HS2 Vs. JR Maglev

With a very similar estimated cost of approximately 50 billion pounds, these train services are being contested differently. One is a venture by a private rail company in Japan, and the other is being discussed by the British government.

Japan an evidently richer economy, with a private companies capable of investing billions of dollars in infrastructure projects, contrasts no-end with the British climate, where the British government, without FDI, wants to build HS2, a train line,with little in the way of attractive features. Because tax payers money is involved and the economy is suffering, many Brits have been against the profligate spending the project requires. Instead people recommend overhauling old networks and repairing outdated infrastructure. Worst yet, there is a sense that as most won’t benefit from HS2 it shouldn’t be done. A socially exclusive project, such as HS2 can’t be condoned the way the NHS budget is defended.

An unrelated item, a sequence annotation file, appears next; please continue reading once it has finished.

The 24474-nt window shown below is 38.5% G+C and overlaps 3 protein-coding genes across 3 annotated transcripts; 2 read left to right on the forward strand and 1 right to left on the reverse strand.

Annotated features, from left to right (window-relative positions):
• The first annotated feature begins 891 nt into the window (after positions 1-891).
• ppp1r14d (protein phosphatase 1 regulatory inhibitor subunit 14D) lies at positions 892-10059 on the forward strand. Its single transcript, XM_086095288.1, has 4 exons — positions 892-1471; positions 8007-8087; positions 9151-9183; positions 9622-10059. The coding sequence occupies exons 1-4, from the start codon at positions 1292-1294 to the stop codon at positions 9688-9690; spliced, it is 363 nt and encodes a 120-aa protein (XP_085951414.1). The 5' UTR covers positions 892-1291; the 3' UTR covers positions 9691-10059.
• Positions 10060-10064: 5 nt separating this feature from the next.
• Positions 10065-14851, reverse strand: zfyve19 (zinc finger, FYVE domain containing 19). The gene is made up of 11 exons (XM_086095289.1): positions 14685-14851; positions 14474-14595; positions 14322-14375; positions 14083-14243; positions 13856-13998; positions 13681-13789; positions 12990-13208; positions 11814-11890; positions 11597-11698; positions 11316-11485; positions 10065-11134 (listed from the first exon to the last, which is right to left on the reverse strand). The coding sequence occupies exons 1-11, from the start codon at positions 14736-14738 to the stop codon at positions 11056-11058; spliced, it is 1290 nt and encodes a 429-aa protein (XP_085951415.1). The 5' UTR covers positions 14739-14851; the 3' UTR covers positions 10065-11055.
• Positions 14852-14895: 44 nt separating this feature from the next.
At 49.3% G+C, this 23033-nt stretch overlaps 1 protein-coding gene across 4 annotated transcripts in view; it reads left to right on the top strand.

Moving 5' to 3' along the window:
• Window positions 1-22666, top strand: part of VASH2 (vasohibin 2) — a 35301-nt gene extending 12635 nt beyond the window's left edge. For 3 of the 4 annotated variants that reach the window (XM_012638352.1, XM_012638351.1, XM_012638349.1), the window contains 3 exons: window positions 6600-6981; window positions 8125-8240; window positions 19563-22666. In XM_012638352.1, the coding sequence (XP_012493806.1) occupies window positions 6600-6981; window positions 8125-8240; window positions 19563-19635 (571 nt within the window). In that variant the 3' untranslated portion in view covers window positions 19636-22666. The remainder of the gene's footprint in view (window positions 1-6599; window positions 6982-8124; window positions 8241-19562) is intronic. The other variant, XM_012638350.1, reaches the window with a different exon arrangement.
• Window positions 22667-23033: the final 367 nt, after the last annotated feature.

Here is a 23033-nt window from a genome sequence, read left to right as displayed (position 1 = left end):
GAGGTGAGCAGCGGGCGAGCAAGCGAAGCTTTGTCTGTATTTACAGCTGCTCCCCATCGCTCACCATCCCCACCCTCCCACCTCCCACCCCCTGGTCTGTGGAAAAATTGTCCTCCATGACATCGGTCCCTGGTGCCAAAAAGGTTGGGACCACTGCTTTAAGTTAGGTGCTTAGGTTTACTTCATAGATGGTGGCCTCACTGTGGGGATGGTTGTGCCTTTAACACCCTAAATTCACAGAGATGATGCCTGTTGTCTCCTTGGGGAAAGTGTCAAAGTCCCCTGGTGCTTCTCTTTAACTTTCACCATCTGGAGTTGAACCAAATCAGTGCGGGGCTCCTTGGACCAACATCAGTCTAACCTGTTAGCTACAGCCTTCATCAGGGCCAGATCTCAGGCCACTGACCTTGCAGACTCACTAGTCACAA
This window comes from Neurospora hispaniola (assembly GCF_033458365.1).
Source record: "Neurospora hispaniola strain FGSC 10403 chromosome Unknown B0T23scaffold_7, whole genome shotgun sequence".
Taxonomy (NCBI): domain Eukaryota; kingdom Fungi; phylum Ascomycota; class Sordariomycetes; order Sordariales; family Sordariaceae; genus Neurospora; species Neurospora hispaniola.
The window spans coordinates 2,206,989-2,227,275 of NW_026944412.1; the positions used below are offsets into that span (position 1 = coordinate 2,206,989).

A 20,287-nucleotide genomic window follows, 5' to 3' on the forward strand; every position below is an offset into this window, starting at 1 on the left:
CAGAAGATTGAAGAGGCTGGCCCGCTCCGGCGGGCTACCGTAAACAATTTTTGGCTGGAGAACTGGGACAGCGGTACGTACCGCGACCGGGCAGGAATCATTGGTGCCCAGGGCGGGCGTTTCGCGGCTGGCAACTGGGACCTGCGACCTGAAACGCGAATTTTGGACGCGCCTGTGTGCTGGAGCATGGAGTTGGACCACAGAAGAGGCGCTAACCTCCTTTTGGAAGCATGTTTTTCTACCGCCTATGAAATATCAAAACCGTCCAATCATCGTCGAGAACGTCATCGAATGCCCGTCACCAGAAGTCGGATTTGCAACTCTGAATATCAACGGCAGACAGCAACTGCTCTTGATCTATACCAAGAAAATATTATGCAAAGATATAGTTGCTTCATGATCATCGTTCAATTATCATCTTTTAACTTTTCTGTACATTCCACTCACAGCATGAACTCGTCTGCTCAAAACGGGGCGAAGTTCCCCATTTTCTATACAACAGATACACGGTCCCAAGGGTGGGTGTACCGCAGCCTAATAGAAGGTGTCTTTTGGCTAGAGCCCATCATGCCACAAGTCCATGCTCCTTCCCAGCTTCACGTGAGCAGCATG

Whereas arguments in Japan for the JR Maglev, have taken a more positive form;
the Maglev “will have a positive effect on Nagoya, where companies may relocate offices from Tokyo for cheaper rent or taxes” and that the infrastructure will give an overall boost to Japan’s GDP. Such positivism concerning infrastructure investment is near non-existent In the UK. Instead there are general concerns of a bias

What the comparison highlights above all is that the British seem to under appreciate key infrastructure investments. Claiming centralisation of investment around the London region, investment imbalances that lead to furthering inequality.

Furthermore in addition to the political indecisiveness concerning such huge projects. the FT published an article critiquing British intransigence with infrastructure projects. Referring to the availability FDI, especially from Japanese and Chinese firms, who specifically want to invest in large UK infrastructure projects, but are impeded by Parliament’s hesitancy and lack of commitment to infrastructure improvements. > see “UK construction revival stuck at first base” FT

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